The sun provides numerous health benefits through its nourishing rays. Our bodies require sunlight to produce vitamin D3, which plays a crucial role in supporting the immune system and reducing inflammation. Additionally, exposure to the sun’s UVB rays promotes the creation of beta-endorphins in our skin, which can aid in pain relief, wound healing, immune system boosting, and alleviating depression symptoms.
Extremely important benefits of light radiation
The use of light as a therapeutic treatment dates back to 1903, when Niels Ryberg Finsen was awarded the Nobel Prize in Physiology for his work on concentrated light radiation and its impact on disease treatment, particularly lupus vulgaris. His research has greatly influenced the field of medicine, and light therapy has been utilized ever since.
“The use of light as therapy is exemplified by its use in the San Sydney Adventist Hospital in Sydney Australia, where light therapy was introduced in 1903 (after Dr. John Harvey Kellogg visited Niels Finsen in Denmark) and is practiced by nurses, physiotherapists, and doctors until the present day,” notes a narrative review published in Physiotherapy Theory and Practice in 2021.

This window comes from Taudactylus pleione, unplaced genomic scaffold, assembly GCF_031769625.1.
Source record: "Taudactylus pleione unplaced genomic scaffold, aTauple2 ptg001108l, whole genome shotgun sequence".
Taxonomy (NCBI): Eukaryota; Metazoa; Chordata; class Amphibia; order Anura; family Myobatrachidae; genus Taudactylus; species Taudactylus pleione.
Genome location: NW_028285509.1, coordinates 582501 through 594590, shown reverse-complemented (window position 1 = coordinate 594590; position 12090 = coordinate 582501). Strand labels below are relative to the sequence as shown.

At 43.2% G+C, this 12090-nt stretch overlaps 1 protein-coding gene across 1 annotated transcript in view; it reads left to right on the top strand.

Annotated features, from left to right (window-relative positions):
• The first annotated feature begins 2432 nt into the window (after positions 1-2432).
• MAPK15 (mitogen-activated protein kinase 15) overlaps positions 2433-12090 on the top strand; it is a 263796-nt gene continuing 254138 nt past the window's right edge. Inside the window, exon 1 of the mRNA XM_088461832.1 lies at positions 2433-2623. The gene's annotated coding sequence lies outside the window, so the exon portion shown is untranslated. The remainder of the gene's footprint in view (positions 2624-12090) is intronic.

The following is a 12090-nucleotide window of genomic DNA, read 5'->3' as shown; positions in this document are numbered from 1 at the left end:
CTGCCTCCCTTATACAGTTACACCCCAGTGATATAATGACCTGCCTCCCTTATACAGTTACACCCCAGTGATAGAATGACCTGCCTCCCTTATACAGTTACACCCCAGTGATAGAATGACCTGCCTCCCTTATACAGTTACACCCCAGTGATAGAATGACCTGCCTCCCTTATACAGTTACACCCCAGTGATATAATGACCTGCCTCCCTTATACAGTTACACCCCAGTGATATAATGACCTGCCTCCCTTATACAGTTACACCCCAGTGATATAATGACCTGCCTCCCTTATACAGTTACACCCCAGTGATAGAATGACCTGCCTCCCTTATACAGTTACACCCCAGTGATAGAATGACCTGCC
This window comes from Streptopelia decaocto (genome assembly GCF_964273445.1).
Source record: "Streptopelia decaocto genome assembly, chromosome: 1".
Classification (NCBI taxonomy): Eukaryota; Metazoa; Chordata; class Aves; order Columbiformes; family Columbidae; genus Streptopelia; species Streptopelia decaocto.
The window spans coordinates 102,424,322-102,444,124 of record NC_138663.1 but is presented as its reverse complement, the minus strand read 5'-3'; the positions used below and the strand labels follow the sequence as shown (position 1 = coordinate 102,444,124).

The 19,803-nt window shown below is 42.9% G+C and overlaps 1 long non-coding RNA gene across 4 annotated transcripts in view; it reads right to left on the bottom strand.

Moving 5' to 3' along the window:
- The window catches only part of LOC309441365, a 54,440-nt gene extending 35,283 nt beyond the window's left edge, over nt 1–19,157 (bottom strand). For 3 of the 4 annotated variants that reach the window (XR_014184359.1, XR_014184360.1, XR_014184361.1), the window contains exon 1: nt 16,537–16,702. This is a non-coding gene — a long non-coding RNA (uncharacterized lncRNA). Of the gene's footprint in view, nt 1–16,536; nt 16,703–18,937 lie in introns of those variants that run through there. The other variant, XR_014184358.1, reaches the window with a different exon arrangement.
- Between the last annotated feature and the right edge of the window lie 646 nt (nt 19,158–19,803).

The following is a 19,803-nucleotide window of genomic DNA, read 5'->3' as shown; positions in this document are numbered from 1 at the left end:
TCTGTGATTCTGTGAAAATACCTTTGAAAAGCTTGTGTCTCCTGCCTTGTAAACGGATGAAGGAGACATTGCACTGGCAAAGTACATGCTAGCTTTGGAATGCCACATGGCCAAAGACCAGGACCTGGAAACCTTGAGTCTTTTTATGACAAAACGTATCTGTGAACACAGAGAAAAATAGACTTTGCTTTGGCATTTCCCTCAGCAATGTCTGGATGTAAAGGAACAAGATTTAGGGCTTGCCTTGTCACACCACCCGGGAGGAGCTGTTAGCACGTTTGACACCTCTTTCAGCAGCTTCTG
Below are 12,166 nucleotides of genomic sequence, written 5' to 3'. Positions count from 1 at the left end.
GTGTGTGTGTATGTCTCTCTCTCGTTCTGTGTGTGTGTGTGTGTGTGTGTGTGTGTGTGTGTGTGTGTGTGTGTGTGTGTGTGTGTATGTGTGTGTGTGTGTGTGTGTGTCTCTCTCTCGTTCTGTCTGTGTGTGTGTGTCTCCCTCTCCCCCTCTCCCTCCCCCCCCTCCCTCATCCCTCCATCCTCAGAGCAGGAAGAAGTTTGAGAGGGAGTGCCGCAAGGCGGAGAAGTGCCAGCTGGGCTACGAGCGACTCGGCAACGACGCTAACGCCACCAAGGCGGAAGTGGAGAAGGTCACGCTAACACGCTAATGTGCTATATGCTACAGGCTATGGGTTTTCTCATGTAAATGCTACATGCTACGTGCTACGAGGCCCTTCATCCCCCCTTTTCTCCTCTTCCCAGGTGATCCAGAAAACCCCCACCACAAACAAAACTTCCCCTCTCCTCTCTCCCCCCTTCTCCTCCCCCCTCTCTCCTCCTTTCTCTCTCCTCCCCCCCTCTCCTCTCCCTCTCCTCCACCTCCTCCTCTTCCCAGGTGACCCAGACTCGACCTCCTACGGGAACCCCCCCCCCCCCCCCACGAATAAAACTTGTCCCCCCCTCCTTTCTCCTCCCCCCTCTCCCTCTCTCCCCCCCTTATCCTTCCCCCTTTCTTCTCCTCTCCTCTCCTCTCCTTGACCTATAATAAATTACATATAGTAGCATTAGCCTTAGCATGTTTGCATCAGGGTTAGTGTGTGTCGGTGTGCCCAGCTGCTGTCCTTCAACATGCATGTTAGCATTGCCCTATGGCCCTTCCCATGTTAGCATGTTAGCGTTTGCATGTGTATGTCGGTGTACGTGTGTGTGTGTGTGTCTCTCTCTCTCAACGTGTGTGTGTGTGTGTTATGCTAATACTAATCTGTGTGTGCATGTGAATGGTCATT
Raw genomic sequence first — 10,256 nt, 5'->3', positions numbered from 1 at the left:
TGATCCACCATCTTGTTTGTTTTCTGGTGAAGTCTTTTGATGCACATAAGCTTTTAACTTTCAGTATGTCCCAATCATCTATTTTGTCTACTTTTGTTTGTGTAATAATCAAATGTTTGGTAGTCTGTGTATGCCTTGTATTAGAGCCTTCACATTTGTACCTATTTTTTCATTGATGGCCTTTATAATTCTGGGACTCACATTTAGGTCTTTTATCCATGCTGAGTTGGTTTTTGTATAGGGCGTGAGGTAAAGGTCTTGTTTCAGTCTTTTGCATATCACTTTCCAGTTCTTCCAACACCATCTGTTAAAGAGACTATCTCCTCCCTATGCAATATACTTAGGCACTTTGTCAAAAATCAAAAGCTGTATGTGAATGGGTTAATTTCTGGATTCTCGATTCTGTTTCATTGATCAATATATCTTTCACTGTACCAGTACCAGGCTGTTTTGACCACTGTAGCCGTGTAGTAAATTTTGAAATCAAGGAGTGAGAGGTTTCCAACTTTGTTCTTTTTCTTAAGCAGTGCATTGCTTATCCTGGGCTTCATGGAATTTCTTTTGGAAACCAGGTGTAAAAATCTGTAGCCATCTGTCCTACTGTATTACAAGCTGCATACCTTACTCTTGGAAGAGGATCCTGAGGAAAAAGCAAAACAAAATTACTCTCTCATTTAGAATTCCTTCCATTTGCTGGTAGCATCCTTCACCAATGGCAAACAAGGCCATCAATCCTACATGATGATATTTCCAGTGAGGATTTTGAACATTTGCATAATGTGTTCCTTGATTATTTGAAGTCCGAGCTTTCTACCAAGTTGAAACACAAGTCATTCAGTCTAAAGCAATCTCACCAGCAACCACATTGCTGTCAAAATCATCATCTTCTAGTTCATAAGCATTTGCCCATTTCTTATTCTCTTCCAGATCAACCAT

In the 1960s, lasers were discovered as a new way to use light for healing purposes. According to a report published in the Annals of Biomedical Engineering in 2012, red low-level laser light is mainly used in three ways: to reduce inflammation, edema, and chronic joint disorders; to promote the healing of wounds, deeper tissues, and nerves; and to treat neurological disorders and pain. There are various names for light therapy, such as low-level light therapy, light box therapy, biostimulation, phototherapy, cold laser therapy, and photonic stimulation. However, the most commonly used name in the scientific community is photobiomodulation, or PBM.
Photobiomodulation involves using red or near-infrared light at low power densities to benefit cells or tissues. According to an article published in Photochemistry and Photobiology, PBM therapy is used to “reduce pain, inflammation, and edema [swelling] and to regenerate damaged tissues such as wounds, bones, and tendons.”
A review article defines photobiomodulation as the following:
“the use of red or near-infrared light to stimulate, heal, regenerate, and protect tissue that has either been injured, is degenerating, or else is at risk of dying.” The article reviewed the effectiveness of using PBM in disorders of the brain.
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